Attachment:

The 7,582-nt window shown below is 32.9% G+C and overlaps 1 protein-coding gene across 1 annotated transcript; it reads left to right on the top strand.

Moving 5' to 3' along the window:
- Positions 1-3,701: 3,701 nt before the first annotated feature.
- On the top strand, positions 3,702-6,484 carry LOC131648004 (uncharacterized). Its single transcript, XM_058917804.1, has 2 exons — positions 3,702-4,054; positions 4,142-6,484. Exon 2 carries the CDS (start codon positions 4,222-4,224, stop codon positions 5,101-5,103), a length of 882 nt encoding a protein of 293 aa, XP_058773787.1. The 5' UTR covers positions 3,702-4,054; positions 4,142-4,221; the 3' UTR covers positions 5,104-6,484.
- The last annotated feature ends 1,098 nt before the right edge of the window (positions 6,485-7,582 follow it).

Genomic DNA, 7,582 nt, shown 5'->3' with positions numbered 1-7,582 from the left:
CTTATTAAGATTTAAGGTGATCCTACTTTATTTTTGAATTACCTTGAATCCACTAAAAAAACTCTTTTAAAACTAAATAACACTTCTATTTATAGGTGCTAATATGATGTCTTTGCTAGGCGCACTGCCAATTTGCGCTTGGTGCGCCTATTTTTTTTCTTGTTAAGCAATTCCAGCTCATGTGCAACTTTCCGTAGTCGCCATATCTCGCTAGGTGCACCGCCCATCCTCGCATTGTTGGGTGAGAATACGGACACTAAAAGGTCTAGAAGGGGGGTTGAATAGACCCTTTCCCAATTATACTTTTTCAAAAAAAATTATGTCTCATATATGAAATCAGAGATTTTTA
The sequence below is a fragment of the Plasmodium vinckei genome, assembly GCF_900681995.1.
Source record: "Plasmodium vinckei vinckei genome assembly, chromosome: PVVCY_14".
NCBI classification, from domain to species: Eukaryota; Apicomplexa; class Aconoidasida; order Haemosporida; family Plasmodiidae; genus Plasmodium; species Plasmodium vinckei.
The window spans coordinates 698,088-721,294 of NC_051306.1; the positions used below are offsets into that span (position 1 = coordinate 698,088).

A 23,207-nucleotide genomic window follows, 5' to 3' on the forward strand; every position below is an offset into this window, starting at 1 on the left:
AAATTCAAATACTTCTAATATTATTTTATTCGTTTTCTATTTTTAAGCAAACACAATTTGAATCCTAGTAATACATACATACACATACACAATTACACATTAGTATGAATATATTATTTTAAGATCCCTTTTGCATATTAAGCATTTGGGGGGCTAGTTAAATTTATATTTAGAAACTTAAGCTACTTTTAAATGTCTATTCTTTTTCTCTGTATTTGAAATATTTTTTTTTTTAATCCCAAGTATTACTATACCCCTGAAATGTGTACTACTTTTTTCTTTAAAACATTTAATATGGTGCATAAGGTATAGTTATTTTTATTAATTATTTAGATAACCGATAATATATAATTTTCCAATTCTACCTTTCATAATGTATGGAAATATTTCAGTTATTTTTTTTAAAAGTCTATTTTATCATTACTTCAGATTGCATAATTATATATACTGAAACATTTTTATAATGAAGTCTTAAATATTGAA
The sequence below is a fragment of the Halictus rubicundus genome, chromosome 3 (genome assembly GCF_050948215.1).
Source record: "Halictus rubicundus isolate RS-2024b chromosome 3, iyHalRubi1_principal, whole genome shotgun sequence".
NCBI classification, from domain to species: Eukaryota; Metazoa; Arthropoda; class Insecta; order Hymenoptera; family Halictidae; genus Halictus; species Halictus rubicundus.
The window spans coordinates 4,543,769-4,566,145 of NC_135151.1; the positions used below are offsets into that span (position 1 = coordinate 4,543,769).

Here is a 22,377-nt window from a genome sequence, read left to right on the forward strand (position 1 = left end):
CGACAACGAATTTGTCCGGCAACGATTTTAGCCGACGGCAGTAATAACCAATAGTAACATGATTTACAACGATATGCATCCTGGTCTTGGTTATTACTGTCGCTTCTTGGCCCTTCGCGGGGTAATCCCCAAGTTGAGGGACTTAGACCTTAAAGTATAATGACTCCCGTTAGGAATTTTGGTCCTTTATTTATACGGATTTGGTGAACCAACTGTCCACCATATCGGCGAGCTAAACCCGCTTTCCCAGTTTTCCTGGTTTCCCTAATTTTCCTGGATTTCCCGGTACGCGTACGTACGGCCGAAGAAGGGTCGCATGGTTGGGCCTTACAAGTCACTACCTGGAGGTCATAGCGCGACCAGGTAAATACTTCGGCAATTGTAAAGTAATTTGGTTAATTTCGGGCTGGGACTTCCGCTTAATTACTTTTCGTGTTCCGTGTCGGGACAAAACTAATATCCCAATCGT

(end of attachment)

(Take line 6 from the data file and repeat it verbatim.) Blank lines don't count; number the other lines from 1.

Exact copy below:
Genomic DNA, 7,582 nt, shown 5'->3' with positions numbered 1-7,582 from the left: